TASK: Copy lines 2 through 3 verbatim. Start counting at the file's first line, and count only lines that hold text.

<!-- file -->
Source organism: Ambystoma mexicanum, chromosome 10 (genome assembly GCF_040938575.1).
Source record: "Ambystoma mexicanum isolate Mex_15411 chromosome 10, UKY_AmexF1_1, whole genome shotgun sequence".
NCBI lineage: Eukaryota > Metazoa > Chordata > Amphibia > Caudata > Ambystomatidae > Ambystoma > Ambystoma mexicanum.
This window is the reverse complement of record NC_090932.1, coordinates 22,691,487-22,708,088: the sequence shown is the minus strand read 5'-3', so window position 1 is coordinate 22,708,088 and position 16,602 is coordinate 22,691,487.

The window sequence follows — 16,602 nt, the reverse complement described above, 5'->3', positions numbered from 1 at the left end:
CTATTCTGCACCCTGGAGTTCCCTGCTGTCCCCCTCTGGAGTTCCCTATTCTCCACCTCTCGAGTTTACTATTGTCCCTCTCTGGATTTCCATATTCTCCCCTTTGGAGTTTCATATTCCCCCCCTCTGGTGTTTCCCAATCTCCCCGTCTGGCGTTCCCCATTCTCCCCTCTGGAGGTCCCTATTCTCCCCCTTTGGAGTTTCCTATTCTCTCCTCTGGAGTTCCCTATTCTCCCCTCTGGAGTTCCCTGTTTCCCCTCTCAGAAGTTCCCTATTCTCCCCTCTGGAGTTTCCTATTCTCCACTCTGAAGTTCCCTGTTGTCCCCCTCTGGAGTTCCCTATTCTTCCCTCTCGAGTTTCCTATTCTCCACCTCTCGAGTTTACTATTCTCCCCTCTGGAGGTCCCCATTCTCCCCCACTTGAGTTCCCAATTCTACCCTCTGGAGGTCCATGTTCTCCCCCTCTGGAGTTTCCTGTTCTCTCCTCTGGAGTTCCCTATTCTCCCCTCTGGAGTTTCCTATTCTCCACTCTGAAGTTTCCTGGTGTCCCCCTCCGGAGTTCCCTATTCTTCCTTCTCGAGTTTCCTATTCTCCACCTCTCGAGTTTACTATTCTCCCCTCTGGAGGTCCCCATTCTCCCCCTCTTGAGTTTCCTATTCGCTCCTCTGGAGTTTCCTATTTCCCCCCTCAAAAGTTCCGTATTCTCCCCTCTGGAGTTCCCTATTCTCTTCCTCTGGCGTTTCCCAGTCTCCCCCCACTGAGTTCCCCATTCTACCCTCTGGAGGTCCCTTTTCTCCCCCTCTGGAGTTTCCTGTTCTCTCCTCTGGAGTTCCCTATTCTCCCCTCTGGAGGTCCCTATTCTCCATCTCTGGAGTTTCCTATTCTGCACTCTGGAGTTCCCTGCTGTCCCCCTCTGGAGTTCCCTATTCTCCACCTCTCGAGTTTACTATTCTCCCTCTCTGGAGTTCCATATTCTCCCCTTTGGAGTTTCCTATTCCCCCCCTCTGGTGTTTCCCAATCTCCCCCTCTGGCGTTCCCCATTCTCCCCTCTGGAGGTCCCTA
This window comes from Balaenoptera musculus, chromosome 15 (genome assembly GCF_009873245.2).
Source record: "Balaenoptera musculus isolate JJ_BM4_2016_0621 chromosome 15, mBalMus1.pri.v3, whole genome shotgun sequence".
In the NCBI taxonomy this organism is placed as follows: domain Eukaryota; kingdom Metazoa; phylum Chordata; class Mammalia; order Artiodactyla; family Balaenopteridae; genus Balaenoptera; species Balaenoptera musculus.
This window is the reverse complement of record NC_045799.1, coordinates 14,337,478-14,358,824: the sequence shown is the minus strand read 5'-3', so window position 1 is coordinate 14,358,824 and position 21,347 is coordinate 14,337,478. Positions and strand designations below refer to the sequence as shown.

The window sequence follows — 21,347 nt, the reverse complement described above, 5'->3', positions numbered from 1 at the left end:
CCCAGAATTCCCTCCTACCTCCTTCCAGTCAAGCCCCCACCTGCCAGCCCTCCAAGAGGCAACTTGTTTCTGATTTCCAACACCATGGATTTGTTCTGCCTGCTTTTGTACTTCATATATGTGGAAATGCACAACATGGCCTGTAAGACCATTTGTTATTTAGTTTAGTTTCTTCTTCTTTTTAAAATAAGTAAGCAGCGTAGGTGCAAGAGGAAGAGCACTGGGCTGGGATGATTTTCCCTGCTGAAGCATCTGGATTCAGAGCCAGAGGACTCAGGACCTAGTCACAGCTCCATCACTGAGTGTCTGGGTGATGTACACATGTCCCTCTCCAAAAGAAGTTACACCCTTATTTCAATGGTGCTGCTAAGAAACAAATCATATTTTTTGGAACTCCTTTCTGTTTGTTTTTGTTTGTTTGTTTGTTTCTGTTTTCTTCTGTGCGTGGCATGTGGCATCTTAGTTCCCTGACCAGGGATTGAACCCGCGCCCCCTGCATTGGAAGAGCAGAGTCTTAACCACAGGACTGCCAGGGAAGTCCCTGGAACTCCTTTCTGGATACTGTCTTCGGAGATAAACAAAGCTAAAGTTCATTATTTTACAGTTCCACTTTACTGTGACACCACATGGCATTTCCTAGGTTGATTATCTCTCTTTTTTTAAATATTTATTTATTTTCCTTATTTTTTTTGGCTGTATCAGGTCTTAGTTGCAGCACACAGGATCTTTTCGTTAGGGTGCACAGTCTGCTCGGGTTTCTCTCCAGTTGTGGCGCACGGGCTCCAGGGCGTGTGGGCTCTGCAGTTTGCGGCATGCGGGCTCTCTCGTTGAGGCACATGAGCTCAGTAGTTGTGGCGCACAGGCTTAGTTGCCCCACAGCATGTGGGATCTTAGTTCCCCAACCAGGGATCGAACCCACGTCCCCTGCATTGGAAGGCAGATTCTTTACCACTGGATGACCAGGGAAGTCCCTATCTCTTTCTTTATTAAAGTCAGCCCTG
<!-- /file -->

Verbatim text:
Source record: "Ambystoma mexicanum isolate Mex_15411 chromosome 10, UKY_AmexF1_1, whole genome shotgun sequence".
NCBI lineage: Eukaryota > Metazoa > Chordata > Amphibia > Caudata > Ambystomatidae > Ambystoma > Ambystoma mexicanum.